• Ocean Joe

    May 26, 2021 at 2:48 pm

    You forgot to mention that those “opposing views” belong to some very wealthy folks some of whom have contributed a fortune to Desantis PACs, and stand to lose money if sensible limits on cruise ships are imposed. Key West voters approved 3 referendums on the matter overwhelmingly for good reason. Massive ships churning up silt does coral no good, not to mention fishing or water clarity and no study is necessary to know that. Just look.

  • Key West

    May 26, 2021 at 7:53 pm

    So now the citizens of Florida are just subjects to be ruled upon? Regardless of the locals saying that the ships are too big for the Key West shallow port? Does DeSantis fancy himself king?!

  • Sarah

    May 27, 2021 at 6:58 am

    You don’t need a study to visibly see the difference that it’s made in the water quality. If we continue to allow these larger ships to come through and contribute to the waste that’s going into the waters, in the long run there won’t be a reason for people to come down anymore. Keep Key West a gem!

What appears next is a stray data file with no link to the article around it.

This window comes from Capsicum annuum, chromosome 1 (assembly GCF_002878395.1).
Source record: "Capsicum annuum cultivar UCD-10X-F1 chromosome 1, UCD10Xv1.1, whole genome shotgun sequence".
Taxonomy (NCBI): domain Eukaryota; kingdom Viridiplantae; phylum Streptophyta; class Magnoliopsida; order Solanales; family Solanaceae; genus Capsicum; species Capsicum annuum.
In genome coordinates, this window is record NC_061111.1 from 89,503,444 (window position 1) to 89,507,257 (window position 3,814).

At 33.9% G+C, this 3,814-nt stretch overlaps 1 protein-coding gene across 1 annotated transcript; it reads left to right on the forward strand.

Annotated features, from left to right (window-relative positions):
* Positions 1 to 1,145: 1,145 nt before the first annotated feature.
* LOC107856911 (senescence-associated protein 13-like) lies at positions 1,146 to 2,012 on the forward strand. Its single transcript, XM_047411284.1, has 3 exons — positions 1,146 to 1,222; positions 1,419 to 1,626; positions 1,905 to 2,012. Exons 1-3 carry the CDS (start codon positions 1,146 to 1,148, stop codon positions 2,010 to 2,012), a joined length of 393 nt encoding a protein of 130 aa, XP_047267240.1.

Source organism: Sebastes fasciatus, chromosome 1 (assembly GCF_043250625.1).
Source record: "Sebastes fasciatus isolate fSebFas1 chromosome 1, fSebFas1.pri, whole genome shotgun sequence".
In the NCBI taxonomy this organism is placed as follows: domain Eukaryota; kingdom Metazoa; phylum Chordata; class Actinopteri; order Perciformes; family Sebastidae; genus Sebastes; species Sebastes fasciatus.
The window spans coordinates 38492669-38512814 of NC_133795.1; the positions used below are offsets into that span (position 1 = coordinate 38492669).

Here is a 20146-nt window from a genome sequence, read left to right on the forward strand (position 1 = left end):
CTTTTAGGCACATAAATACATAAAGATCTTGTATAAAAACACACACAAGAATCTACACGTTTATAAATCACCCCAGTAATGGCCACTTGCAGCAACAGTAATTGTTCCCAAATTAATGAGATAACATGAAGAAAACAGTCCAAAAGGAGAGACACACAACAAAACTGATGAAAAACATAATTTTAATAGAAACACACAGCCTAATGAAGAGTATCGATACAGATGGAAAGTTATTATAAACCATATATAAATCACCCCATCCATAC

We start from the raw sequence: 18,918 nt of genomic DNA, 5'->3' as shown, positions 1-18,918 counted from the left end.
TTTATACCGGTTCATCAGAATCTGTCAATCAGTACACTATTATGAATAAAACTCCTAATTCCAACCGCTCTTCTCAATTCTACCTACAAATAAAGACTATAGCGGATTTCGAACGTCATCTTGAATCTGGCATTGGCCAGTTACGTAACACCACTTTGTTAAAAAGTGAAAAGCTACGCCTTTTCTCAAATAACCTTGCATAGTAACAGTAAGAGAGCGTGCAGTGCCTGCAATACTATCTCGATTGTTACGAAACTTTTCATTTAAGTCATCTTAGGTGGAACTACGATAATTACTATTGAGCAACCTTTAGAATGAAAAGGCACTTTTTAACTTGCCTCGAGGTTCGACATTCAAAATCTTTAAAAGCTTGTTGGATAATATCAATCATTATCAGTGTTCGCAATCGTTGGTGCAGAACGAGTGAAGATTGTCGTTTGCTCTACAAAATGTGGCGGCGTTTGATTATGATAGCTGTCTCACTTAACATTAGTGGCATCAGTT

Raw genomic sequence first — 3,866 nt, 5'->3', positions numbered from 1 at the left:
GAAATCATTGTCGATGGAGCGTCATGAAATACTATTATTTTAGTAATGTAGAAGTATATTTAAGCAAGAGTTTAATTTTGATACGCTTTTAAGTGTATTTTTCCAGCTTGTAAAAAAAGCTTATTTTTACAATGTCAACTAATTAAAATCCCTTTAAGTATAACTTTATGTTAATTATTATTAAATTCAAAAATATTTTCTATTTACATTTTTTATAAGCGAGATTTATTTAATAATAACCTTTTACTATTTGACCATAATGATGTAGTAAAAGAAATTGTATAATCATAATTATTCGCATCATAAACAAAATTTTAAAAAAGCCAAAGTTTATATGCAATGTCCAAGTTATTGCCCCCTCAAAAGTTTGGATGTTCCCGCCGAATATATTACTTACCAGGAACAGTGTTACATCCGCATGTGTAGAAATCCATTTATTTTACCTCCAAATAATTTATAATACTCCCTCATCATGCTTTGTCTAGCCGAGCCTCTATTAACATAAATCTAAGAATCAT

• Average Joe

    May 31, 2021 at 5:08 pm

    What local governing board? The city of Key West governs the port. The city of Key West had Three separate referendums. The voters have spoken.

    The cruise industry and those who have been profiting for years at the expense of the locals and the environment ran a dark money campaign and used every dirty trick in the book to try to kill the referendums. They still lost.

    Now some state legislators who don’t represent Key West, get to ignore democracy and undermine the voters of Key West.

    How’s a Key West voter supposed to stop them from getting re-elected?

  • Bahama Bob

    June 4, 2021 at 5:00 pm

    So the population no longer has a say in what they do and do not want? It was voted on, the matter is settled. Or it was until DeSantis accepted a million dollar bribe from the owner of the pier in Key West.

    What a crook.

Comments are closed.